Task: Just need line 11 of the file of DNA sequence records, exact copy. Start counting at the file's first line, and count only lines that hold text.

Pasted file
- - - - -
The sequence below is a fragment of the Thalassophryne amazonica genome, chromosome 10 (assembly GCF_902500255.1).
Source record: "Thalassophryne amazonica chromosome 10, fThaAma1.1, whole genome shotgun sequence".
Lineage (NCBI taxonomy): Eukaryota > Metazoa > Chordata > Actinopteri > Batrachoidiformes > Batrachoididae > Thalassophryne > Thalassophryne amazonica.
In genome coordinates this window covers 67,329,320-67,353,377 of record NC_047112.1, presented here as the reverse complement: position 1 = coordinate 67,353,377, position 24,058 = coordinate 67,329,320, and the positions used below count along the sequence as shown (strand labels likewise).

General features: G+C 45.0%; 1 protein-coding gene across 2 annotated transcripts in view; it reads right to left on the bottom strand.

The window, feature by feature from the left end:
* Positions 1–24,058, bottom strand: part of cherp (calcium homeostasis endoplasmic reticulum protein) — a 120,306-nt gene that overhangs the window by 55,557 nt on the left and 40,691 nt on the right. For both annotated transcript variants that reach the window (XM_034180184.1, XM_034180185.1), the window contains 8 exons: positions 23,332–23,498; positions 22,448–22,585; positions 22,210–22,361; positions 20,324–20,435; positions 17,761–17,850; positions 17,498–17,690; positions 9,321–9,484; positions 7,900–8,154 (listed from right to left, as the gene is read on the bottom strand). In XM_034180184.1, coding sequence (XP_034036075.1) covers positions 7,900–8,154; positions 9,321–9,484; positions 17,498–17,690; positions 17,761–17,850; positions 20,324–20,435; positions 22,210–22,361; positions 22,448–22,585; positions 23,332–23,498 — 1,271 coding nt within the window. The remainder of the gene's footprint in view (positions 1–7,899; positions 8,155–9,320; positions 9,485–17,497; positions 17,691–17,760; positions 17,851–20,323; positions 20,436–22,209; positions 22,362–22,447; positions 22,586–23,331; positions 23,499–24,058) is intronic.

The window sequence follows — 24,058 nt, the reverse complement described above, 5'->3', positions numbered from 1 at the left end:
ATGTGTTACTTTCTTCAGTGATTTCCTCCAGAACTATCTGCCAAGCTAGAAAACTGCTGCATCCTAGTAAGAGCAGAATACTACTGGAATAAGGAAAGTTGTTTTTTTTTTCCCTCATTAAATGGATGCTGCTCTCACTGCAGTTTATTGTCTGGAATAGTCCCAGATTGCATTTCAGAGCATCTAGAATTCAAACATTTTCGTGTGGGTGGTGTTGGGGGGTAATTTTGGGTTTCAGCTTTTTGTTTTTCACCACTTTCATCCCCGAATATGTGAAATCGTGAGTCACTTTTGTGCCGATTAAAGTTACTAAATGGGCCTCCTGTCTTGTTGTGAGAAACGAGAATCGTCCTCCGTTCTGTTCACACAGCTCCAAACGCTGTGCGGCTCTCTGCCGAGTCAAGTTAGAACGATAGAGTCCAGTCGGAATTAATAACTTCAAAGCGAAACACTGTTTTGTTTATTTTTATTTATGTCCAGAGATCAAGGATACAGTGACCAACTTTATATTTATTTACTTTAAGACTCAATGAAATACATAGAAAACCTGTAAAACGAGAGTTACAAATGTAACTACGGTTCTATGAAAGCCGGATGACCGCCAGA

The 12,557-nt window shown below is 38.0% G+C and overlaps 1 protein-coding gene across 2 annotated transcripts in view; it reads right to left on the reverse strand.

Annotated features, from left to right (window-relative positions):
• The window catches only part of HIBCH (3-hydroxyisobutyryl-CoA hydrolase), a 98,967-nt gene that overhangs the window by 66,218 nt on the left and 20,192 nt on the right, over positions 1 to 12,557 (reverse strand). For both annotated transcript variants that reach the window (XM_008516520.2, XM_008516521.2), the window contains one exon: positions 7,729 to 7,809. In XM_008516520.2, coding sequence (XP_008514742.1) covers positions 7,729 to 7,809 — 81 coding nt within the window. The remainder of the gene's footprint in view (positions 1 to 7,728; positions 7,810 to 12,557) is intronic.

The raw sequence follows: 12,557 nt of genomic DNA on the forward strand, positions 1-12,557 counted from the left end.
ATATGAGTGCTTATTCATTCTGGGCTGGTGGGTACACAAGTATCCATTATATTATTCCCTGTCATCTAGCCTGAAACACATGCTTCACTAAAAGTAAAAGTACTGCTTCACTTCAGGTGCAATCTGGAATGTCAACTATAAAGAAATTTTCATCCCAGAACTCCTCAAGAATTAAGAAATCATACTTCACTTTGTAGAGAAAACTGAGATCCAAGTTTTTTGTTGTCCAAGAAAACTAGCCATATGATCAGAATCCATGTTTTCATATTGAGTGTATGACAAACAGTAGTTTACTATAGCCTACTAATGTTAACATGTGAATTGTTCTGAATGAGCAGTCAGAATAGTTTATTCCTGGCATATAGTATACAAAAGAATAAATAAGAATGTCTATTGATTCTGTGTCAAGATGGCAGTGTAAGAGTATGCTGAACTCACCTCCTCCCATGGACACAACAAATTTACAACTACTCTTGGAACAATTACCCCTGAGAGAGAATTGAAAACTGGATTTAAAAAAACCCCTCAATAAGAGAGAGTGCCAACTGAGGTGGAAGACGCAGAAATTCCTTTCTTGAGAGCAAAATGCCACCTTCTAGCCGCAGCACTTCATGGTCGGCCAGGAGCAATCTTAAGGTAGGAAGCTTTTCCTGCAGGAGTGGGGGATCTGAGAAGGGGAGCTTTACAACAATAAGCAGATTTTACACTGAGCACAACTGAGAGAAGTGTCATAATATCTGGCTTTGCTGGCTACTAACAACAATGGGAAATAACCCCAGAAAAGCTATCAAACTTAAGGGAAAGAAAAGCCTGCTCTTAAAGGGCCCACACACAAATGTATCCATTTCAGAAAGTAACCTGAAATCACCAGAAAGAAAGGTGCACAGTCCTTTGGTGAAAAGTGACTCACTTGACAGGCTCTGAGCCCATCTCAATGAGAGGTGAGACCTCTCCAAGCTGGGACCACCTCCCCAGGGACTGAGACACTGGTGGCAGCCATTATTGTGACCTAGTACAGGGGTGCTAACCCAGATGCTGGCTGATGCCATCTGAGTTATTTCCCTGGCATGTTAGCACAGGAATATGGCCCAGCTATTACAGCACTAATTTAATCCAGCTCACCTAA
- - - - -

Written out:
Annotated features, from left to right (window-relative positions):